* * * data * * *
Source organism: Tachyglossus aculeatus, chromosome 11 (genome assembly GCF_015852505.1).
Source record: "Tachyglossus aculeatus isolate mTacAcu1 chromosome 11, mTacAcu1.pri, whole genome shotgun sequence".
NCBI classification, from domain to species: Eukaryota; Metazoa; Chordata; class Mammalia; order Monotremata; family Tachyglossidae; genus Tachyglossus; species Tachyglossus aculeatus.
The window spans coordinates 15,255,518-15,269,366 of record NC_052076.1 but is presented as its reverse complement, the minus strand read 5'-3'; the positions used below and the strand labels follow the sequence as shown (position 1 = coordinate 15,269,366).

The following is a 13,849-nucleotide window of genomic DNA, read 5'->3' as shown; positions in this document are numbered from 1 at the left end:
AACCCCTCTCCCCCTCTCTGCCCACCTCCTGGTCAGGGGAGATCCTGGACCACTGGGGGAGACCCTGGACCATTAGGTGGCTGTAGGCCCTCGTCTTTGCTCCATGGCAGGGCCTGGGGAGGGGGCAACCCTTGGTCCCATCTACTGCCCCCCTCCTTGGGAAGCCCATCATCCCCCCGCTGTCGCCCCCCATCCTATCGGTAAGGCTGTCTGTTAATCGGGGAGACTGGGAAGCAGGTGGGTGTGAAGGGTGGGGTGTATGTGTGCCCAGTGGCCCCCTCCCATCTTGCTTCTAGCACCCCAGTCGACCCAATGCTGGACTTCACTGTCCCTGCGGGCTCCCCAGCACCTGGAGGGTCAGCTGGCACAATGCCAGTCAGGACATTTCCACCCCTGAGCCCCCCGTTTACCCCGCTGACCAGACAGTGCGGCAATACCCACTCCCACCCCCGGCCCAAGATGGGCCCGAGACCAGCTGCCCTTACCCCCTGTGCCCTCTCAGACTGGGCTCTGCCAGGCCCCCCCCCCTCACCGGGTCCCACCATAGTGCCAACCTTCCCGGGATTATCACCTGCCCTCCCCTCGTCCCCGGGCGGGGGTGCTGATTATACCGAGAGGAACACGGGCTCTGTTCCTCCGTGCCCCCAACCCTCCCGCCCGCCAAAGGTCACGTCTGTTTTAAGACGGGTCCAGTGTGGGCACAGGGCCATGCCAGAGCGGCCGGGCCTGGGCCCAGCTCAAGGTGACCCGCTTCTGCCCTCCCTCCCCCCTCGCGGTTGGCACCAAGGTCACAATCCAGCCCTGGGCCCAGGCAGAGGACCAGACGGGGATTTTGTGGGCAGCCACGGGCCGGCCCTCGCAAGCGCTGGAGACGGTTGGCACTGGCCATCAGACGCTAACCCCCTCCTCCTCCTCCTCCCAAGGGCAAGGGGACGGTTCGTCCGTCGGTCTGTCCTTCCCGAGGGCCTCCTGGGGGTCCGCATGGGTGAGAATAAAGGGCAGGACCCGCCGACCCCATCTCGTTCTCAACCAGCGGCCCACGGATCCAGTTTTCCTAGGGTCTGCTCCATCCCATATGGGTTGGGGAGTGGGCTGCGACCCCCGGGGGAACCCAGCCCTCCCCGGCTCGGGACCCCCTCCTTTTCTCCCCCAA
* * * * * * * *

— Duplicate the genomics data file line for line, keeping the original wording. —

Source organism: Tachyglossus aculeatus, chromosome 11 (genome assembly GCF_015852505.1).
Source record: "Tachyglossus aculeatus isolate mTacAcu1 chromosome 11, mTacAcu1.pri, whole genome shotgun sequence".
NCBI classification, from domain to species: Eukaryota; Metazoa; Chordata; class Mammalia; order Monotremata; family Tachyglossidae; genus Tachyglossus; species Tachyglossus aculeatus.
The window spans coordinates 15,255,518-15,269,366 of record NC_052076.1 but is presented as its reverse complement, the minus strand read 5'-3'; the positions used below and the strand labels follow the sequence as shown (position 1 = coordinate 15,269,366).

The following is a 13,849-nucleotide window of genomic DNA, read 5'->3' as shown; positions in this document are numbered from 1 at the left end:
AACCCCTCTCCCCCTCTCTGCCCACCTCCTGGTCAGGGGAGATCCTGGACCACTGGGGGAGACCCTGGACCATTAGGTGGCTGTAGGCCCTCGTCTTTGCTCCATGGCAGGGCCTGGGGAGGGGGCAACCCTTGGTCCCATCTACTGCCCCCCTCCTTGGGAAGCCCATCATCCCCCCGCTGTCGCCCCCCATCCTATCGGTAAGGCTGTCTGTTAATCGGGGAGACTGGGAAGCAGGTGGGTGTGAAGGGTGGGGTGTATGTGTGCCCAGTGGCCCCCTCCCATCTTGCTTCTAGCACCCCAGTCGACCCAATGCTGGACTTCACTGTCCCTGCGGGCTCCCCAGCACCTGGAGGGTCAGCTGGCACAATGCCAGTCAGGACATTTCCACCCCTGAGCCCCCCGTTTACCCCGCTGACCAGACAGTGCGGCAATACCCACTCCCACCCCCGGCCCAAGATGGGCCCGAGACCAGCTGCCCTTACCCCCTGTGCCCTCTCAGACTGGGCTCTGCCAGGCCCCCCCCCCTCACCGGGTCCCACCATAGTGCCAACCTTCCCGGGATTATCACCTGCCCTCCCCTCGTCCCCGGGCGGGGGTGCTGATTATACCGAGAGGAACACGGGCTCTGTTCCTCCGTGCCCCCAACCCTCCCGCCCGCCAAAGGTCACGTCTGTTTTAAGACGGGTCCAGTGTGGGCACAGGGCCATGCCAGAGCGGCCGGGCCTGGGCCCAGCTCAAGGTGACCCGCTTCTGCCCTCCCTCCCCCCTCGCGGTTGGCACCAAGGTCACAATCCAGCCCTGGGCCCAGGCAGAGGACCAGACGGGGATTTTGTGGGCAGCCACGGGCCGGCCCTCGCAAGCGCTGGAGACGGTTGGCACTGGCCATCAGACGCTAACCCCCTCCTCCTCCTCCTCCCAAGGGCAAGGGGACGGTTCGTCCGTCGGTCTGTCCTTCCCGAGGGCCTCCTGGGGGTCCGCATGGGTGAGAATAAAGGGCAGGACCCGCCGACCCCATCTCGTTCTCAACCAGCGGCCCACGGATCCAGTTTTCCTAGGGTCTGCTCCATCCCATATGGGTTGGGGAGTGGGCTGCGACCCCCGGGGGAACCCAGCCCTCCCCGGCTCGGGACCCCCTCCTTTTCTCCCCCAA